For several years one of my camera traps was under a rock outcrop where it produced good photos of bobcats and black bear (the photos were posted here and here). Then, this spring the camera was discovered by several people who moved it, perhaps in an attempt to take it. When I saw those photos (here) I removed the camera and vowed to never put it back in that spot.
Eventually I found another spot that might be as good a location, a small “cave” between six and eight feet deep in a rock outcrop on a steep sidehill –
At the first check of the camera there were photos of a young porcupine, an opossum and, on two different days, a bobcat. Unfortunately a drooping dead branch detracted from the bobcat photos –
The camera trap was mounted on a steel concrete stake pounded into the rocky soil. As I approached the spot for the second check of the camera it was obvious that it was tilted far over.
As anyone who operates camera traps in bear country knows, bears play havoc with the units - which turned out to be the situation here. The photographs tell the story: first a black bear took a close look at the camera trap, tipped it somewhat and then spent a minute and a half near the cave entrance –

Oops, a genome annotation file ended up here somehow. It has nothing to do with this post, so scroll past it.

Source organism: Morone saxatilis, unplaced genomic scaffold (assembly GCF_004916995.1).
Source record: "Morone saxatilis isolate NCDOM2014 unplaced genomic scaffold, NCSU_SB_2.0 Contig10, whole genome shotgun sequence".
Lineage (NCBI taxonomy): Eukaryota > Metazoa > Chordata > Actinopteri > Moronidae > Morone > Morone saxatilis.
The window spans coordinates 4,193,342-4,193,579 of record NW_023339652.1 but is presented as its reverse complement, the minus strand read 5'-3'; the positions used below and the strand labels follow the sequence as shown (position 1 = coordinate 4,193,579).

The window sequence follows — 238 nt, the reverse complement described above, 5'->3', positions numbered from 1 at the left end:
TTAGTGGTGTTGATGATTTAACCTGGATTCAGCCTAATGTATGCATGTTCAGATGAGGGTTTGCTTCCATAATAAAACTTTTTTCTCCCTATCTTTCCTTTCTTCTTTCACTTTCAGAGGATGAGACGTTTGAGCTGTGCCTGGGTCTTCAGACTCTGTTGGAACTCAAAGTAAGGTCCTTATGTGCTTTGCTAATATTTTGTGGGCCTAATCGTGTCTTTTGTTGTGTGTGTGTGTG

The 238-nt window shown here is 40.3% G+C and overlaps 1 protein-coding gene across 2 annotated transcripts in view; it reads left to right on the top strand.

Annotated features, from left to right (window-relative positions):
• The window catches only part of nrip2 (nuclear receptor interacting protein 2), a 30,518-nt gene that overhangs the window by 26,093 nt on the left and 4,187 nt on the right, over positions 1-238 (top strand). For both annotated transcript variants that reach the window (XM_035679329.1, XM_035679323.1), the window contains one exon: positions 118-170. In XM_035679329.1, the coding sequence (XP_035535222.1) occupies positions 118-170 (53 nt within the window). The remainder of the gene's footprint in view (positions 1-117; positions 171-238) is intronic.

Eighteen days later a bear reappeared, moved the camera again and in the process provided but one photo: of its lips and some teeth –
From then until I got back to the spot weeks later the only photos the camera, now pointed toward the ground, took were of an eastern chipmunk, a white-footed mouse and the tail end of a raccoon –
All of my camera traps are in steel bear-boxes and secured to an immobile object with a cable lock; there wasn’t any damage to the camera trap, just missed photos. But that was the end of having this camera trap mounted on a stake, now it’s mounted on a nearby oak tree with the cable lock securing it to the tree.